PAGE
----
Wednesday, November 02, 2022

Fire Clients and Give Better Service

For more than fifteen years, my friend Erick and I have been giving strong advice to fire clients from time to time. We have different strategies, but the big picture is the same: You have to prune your client garden if you want it to be healthy.

I have heard people resist this and say it only applies to larger companies or already-successful companies. But that's kinda the point: How do you get to have a larger, more successful company? You act like larger, more successful companies acts.

I'm working on a book on customer service, and it really struck me that there's a different way to look at this issue: Branding and Culture.

But first a note on how we got here. I was listening to the ChannelPro Podcast on YouTube. Erick Simpson was standing in for Rich Freeman, who was in Thailand with me. They got on the topic of firing clients due a blog post Erick had written.

See the blog post here:

and the podcast here: (ChannelPro Weekly podcast #245).

How is it Great Customer Service to Fire Clients?

Well, it starts with customers. In fact, everything in your business needs to start with the customer. Too many people in IT fail to consider WHO their customer should be. And by too many, I mean about 90%. Maybe more.

I firmly believe that you cannot give great customer service if you don't define your ideal customer first. You can give decent or good service, but not great service. Why? Because great service requires you to intentionally redefine what the customer believes they are buying and how it's delivered. And you can't do that with just everybody.

Note: You can give great service to random businesses after they've been with you for five or ten years, because in that time period you HAVE redefined what they think they're buying. They would never go to just another IT consultant and buy generic support.

There are many examples, but let's start with one of the best examples of doing things differently: CostCo. CostCo is a warehouse club. You can't get in the door without a membership. Most things are sold in monstrously large packages. And they don't want you to come in all the time. In fact, they want you to come in once a month, spend $500-1,000, and don't come back for another month.

If you're really new to CostCo, then you know that you have to learn how to be a good shopper. It's way too difficult to drop in to CostCo to buy one pack of gum. No. That's not how you shop there.

CostCo had to train people how to use their services. First you need a membership. Then you need a big cart. Aisles are not labeled, so you should probably walk up and down every aisle to make sure you didn't miss anything. This is very different from Target or other stores.

And here's the important part: CostCo is not right for many people. Some people want to buy in small quantities, go to the store every day, and find well-labeled aisles with the same selection of merchandise every day. So, CostCo is not a good fit for them. CostCo cannot give them "excellent" service by the standards of their other shopping experience.

It's okay for there to be a mismatch between buyers and sellers. In fact, the only way excellent customer service exists is because of this mismatch. Great service at Krogers is great for Kroger customers. CostCo customers would not be impressed. And vice versa.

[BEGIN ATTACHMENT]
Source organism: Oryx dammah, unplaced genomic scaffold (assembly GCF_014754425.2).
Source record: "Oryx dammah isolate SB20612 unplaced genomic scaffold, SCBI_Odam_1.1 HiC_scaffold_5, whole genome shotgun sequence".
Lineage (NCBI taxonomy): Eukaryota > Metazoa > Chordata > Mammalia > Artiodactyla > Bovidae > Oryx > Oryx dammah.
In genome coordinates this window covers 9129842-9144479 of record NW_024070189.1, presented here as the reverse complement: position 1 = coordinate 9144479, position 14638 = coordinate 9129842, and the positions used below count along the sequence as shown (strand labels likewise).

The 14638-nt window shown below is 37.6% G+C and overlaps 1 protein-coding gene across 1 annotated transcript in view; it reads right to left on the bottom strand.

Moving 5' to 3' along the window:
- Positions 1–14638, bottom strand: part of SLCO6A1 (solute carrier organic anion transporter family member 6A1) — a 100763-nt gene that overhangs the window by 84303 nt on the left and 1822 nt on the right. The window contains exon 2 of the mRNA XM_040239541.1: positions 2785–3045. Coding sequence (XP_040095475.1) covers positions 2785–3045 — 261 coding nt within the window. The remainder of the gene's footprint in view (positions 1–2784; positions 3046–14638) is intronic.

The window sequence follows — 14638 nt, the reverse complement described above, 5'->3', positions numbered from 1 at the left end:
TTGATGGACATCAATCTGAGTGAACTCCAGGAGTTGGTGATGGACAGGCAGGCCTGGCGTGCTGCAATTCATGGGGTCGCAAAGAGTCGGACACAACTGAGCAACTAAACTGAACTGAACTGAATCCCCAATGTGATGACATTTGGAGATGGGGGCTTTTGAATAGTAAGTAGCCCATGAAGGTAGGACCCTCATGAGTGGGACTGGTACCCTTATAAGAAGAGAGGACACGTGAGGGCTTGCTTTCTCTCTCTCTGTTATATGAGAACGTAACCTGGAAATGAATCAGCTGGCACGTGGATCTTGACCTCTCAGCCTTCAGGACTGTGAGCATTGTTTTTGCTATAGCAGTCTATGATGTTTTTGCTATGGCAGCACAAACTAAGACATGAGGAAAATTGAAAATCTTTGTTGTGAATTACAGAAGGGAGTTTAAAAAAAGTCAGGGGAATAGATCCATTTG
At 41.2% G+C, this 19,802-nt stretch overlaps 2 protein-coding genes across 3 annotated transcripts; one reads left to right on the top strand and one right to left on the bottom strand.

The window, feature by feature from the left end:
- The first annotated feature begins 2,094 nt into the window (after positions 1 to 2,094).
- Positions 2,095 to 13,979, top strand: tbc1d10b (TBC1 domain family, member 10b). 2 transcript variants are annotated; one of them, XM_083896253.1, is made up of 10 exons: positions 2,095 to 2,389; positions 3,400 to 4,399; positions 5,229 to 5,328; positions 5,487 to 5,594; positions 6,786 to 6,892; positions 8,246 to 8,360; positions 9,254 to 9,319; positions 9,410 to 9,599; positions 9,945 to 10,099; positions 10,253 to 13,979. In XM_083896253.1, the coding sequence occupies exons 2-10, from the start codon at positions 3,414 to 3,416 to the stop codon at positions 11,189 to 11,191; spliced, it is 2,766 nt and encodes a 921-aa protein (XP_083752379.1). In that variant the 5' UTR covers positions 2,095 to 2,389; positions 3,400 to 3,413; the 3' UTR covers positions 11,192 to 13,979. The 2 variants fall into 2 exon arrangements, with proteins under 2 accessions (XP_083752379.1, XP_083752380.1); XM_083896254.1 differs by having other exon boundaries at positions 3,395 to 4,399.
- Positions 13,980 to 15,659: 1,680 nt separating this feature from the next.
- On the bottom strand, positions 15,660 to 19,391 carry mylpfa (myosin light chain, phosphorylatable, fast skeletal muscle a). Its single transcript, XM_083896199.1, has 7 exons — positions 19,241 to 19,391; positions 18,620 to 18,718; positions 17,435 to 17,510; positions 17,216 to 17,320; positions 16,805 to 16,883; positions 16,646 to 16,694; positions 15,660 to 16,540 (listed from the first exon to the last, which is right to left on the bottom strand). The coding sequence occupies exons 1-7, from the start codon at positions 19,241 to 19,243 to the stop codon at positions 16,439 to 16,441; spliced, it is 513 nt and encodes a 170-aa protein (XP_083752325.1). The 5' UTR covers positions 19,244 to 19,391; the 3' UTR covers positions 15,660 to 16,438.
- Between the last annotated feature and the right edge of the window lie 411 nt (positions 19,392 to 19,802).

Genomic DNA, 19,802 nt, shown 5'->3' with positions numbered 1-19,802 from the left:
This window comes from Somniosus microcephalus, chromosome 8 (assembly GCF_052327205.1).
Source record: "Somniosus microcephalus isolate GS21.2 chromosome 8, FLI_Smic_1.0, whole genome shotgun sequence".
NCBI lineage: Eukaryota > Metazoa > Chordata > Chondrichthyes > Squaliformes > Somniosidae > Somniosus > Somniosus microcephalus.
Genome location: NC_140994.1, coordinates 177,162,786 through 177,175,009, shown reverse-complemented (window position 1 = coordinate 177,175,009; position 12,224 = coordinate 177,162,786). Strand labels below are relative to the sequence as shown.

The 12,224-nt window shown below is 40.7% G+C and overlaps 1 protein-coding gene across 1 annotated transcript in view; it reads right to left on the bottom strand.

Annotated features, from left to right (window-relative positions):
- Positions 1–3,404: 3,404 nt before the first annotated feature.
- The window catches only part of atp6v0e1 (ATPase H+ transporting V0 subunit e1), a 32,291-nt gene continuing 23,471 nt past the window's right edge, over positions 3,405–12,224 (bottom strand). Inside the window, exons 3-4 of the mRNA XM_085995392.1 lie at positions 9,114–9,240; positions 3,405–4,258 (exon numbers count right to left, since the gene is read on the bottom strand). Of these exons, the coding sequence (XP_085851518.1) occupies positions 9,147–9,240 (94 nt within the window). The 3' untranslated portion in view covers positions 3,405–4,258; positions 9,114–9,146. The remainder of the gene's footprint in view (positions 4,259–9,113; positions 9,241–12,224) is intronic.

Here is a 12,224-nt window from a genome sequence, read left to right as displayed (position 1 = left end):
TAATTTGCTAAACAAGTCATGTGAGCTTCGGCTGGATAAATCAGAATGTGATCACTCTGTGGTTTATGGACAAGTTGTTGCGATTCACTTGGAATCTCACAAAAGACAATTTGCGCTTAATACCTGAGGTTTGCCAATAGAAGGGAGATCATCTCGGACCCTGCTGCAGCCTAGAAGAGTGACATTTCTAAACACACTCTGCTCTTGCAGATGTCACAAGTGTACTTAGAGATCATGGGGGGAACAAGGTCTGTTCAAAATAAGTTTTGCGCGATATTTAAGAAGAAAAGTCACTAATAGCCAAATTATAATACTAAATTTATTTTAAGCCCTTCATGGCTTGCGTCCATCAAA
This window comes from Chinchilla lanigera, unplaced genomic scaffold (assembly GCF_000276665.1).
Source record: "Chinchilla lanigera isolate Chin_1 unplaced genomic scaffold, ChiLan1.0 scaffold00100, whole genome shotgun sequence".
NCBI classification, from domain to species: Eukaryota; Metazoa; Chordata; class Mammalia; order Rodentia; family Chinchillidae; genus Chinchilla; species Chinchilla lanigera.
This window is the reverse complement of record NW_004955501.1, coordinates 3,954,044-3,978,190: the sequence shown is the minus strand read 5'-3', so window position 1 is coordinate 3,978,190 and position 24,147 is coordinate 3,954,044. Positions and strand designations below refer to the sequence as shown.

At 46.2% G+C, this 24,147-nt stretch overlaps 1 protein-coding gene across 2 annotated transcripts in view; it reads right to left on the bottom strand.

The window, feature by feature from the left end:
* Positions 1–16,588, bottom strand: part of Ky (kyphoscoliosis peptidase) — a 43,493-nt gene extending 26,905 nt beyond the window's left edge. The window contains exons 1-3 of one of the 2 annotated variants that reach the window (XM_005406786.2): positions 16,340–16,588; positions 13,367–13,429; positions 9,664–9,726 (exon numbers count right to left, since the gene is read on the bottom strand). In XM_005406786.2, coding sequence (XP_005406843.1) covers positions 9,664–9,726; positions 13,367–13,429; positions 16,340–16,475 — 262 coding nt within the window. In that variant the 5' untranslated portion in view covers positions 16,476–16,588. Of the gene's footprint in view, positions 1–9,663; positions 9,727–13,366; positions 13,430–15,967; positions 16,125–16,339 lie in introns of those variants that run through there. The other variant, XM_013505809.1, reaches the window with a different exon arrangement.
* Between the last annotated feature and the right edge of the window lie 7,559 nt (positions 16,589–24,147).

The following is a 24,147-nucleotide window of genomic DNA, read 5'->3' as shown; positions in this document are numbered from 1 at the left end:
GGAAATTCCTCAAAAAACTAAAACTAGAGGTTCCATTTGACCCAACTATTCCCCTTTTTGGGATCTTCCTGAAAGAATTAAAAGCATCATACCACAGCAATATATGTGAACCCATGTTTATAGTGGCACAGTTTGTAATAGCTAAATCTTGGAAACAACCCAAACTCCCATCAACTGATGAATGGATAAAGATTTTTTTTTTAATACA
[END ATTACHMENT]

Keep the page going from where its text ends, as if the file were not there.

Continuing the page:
Now for your business . . .

Once you define you ideal clients, you need to gradually move to serving primarily those people. This has three components. First, you need to actively attract people who want to do business YOUR way. Second, you need to train existing clients to do business your way. Many will be working out fine already. Third, you need to drop clients who do not fit your model.

You can do it slowly over time, but the "bad fits" need to go. Why? Because they're a bad fit, you cannot provide them with excellent service. You are probably not making as much money from them as from good fits. They're not as happy as they should be, and you're not able to serve them as well as they deserve.

Let me give a few examples to make this real within your business model. You probably want clients who:

- Are willing to sign a contract

- Pay their bills on time

- Are willing to create tickets

- Prepay for services on a monthly fee

- Treat you and your staff with respect

- Take your advice

I know that sounds simplistic, but think about it. You've had clients in the past who didn't pay on time, didn't take your advice, refused to use your system, etc. They were not fun to work with, and you didn't make as much money as you should. 

So quite definitively, you could not provide them great service according to their needs. And they made your job an unnecessary pain in the butt.

How do you improve this situation for everyone? Stop serving those clients and send them to another IT service provider who will do business the way they want.

One final example. Does a restaurant create an atmosphere to serve the patrons have or the patrons they want? First they decide who they want as patrons. Then they create an atmosphere to attract those people. 

Bottom Line: 

IF great customer service requires having the right clients for you business model, then weeding your client garden is critically important. You can't give great customer service if you have the wrong customers!

Your comments welcome.


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